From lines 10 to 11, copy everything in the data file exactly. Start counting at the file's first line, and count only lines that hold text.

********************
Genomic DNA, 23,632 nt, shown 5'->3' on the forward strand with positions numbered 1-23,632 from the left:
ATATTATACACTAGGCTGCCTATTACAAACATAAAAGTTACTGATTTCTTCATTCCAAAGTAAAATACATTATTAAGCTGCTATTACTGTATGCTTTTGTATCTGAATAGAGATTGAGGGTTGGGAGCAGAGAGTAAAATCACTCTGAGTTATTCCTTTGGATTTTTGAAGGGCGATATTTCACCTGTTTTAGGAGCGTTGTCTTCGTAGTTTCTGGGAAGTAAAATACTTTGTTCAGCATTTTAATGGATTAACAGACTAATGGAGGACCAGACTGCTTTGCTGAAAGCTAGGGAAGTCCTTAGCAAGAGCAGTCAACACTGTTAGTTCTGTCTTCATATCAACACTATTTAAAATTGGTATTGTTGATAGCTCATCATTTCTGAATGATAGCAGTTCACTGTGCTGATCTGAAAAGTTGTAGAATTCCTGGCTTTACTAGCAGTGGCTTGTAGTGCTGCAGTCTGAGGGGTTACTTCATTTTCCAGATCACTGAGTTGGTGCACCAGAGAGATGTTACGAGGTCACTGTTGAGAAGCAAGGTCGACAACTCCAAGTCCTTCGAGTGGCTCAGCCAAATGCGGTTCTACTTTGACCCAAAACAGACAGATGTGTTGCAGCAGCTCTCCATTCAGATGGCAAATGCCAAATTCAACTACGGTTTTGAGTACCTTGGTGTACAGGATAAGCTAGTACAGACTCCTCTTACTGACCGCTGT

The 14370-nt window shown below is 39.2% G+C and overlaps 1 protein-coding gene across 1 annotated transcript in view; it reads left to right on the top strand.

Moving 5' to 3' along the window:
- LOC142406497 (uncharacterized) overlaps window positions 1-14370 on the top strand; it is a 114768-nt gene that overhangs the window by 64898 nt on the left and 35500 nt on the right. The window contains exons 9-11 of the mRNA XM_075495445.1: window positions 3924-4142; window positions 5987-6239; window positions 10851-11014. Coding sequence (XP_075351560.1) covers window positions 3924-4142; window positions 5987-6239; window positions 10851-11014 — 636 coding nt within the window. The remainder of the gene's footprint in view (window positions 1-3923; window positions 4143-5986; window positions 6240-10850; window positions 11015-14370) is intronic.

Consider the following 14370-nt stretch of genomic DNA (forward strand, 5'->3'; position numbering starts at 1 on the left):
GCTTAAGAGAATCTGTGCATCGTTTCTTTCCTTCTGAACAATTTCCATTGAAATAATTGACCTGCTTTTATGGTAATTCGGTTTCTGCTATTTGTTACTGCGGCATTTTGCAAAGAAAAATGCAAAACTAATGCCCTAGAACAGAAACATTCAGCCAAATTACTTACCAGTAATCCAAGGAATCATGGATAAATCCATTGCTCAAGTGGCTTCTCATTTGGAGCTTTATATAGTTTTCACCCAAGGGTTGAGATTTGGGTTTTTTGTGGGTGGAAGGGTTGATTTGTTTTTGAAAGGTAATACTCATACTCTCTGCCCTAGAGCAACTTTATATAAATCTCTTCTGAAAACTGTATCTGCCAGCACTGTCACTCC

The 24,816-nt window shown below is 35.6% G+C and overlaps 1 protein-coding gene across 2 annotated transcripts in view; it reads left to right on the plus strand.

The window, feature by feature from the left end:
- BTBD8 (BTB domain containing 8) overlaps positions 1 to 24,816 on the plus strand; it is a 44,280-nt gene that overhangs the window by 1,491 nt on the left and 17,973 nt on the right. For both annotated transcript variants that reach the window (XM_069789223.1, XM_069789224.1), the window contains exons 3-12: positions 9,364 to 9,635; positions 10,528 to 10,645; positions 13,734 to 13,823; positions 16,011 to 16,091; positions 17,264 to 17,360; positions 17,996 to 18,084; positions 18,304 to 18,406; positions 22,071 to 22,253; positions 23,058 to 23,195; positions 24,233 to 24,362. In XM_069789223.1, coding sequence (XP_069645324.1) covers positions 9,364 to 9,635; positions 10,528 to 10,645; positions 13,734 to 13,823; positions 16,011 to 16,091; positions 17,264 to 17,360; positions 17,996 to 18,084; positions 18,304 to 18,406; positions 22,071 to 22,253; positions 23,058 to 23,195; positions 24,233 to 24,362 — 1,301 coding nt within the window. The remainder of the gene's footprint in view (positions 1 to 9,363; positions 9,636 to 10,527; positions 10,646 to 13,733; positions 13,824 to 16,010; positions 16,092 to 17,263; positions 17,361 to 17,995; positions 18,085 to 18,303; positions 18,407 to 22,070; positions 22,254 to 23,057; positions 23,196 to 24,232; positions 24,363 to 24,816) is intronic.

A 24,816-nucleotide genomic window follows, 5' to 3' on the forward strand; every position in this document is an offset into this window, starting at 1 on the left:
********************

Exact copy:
- BTBD8 (BTB domain containing 8) overlaps positions 1 to 24,816 on the plus strand; it is a 44,280-nt gene that overhangs the window by 1,491 nt on the left and 17,973 nt on the right. For both annotated transcript variants that reach the window (XM_069789223.1, XM_069789224.1), the window contains exons 3-12: positions 9,364 to 9,635; positions 10,528 to 10,645; positions 13,734 to 13,823; positions 16,011 to 16,091; positions 17,264 to 17,360; positions 17,996 to 18,084; positions 18,304 to 18,406; positions 22,071 to 22,253; positions 23,058 to 23,195; positions 24,233 to 24,362. In XM_069789223.1, coding sequence (XP_069645324.1) covers positions 9,364 to 9,635; positions 10,528 to 10,645; positions 13,734 to 13,823; positions 16,011 to 16,091; positions 17,264 to 17,360; positions 17,996 to 18,084; positions 18,304 to 18,406; positions 22,071 to 22,253; positions 23,058 to 23,195; positions 24,233 to 24,362 — 1,301 coding nt within the window. The remainder of the gene's footprint in view (positions 1 to 9,363; positions 9,636 to 10,527; positions 10,646 to 13,733; positions 13,824 to 16,010; positions 16,092 to 17,263; positions 17,361 to 17,995; positions 18,085 to 18,303; positions 18,407 to 22,070; positions 22,254 to 23,057; positions 23,196 to 24,232; positions 24,363 to 24,816) is intronic.

A 24,816-nucleotide genomic window follows, 5' to 3' on the forward strand; every position in this document is an offset into this window, starting at 1 on the left: